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Bitcoin Miner Argo Will Avoid Bankruptcy With $100M Bailout From Novogratz’s Galaxy
Galaxy will buy Argo's Helios facility for $65 million and provide $35 million loan to help the miner amid restructuring.
9:24 28th Dec, 2022

Bitcoin miner Argo Blockchain (ARBK) will avoid filing for bankruptcy protection, after it agreed to sell its Helios mining facility in Dickens Country, Texas, to Galaxy Digital (GLXY) for $65 million.

The miner will also get a new $35 million loan from Mike Novogratz’s crypto-focused financial services firm, which will be secured by Argo's mining equipment, according to a statement.

"Over the last few months, we have been looking for a way to continue mining through the bear market, reduce our debt load, and maintain access to the unique power grid in Texas," Argo's CEO Peter Wall told CoinDesk. "This deal with Galaxy achieves all of these goals, and it lets us live to fight another day," he added.

The transaction will help Argo bolster its balance sheet and avoid bankruptcy after it found itself in a precarious situation when a deal for $27 million in funding fell through in October. Earlier this month, the miner said that it was in advanced negotiations to sell some of its assets and carry out an equipment financing transaction to avoid filing for Chapter 11 bankruptcy.

Additionally, Argo will enter into a two-year hosting agreement with Galaxy, securing a place for Argo’s computers to keep mining at the Helios facility, according to the statement.

The deal was structured to boost Argo's balance sheet and capital structure, Chris Ferraro, president and chief investment officer at Galaxy, told CoinDesk. When the miner kicked off its process, "we were in a position to solve the problem completely for Argo, while accelerating the expansion of our own mining capabilities,” he added.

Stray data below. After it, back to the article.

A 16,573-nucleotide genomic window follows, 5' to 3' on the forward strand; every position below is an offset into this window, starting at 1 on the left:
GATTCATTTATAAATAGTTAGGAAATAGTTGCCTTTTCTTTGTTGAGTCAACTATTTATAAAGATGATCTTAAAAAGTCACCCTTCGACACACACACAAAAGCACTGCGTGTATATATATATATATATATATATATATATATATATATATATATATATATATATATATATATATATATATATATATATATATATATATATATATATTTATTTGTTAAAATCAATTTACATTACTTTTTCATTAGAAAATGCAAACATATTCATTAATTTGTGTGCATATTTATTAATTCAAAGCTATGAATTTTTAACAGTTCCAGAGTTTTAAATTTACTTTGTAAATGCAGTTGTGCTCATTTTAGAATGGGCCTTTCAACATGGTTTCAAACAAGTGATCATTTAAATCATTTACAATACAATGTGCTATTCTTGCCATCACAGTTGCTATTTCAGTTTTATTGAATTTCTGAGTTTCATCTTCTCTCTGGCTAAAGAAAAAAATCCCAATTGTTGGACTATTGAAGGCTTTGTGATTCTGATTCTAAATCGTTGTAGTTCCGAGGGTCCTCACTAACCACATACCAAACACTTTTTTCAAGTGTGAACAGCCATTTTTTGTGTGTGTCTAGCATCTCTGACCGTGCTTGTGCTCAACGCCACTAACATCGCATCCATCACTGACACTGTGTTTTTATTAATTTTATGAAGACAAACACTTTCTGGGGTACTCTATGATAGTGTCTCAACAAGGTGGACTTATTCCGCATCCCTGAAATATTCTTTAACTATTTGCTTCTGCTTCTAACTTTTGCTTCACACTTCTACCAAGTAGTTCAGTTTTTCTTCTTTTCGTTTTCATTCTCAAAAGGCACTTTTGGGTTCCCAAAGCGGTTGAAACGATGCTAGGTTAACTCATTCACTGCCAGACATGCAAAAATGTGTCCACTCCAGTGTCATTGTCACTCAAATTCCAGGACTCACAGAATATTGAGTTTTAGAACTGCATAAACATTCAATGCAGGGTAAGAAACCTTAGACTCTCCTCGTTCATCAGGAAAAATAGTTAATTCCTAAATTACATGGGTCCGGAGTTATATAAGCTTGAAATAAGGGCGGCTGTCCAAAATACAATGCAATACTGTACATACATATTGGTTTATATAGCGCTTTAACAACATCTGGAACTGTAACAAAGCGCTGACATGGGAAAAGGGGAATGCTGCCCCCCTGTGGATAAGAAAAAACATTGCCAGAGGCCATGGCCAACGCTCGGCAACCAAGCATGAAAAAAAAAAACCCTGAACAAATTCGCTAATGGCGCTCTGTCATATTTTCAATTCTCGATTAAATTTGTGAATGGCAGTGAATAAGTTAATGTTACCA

The crypto miner's shares (ARB) more than doubled in early London Stock Exchange trading. Yesterday, the company requested a 24-hour suspension of trading in its Nasdaq stock (ARBK), while the London market was closed for a U.K. bank holiday.

Argo is among several miners that are struggling to stay afloat as rising energy prices increase costs, while stubbornly low bitcoin prices slash revenues. This month, Core Scientific (CORZ), one of the largest miners by computing power, filed for bankruptcy, while Compute North, another major firm in the space, filed for Chapter 11 bankruptcy protection in late September. Bitcoin miner Greenidge also said that it reached a debt restructuring deal with its lender NYDIG, although chances of bankruptcy still loom for the company.

One of the largest miners

Helios, which was Argo's largest mining facility, has up to 180 megawatts (MW) worth of power capacity and will become Galaxy's flagship mining operation. The facility started operations in May under Argo, with a plan to reach 800 megawatts (MW) of energy consumption and 20 exahash/second (EH/s) of computing power. If expanded to its full capacity, it could make Galaxy one of the largest bitcoin miners.

"Quality infrastructure and access to low-cost energy are the cornerstones of a successful mining operation, making the acquisition of Helios an incredible milestone for the growth of Galaxy’s mining business," said Amanda Fabiano, Head of Mining at Galaxy, in the statement.

Additionally, Argo will enter into a two-year hosting agreement with Galaxy, securing a place for Argo’s computers to keep mining at the Helios facility, according to the statement.

Bear market opportunity

The brutal crypto winter, exacerbated by crypto exchange FTX's implosion, has not only caused pain for the industry but also created opportunities for some investors to acquire some crypto assets at a much cheaper valuations.

The transaction will be the second such deal within a month for Galaxy. On Dec. 13, Galaxy bought crypto self-custody platform GK8 from bankrupt crypto lender Celsius at a price that is "materially less" than what Celsius paid for it a year ago.

Helios will be the second planned bitcoin mining facility that Galaxy will own and operate as the firm said it is actively working on multiple longer-term solutions to diversify and reduce counterparty risk for its mining unit. Galaxy recently started construction on its first proprietary mining site in Texas, which is expected to be fully operational by January 2023, according to its third-quarter earnings report.

“Galaxy is aspiring to be one of the most trusted nodes of the decentralized future,” Ferraro said in the statement. “The acquisition of Helios represents a new stage over our two-year journey in bitcoin mining that increases our operating scale and breadth of solutions, creating sustainable value for the biggest decentralized digital asset network and shareholders alike,” he added.

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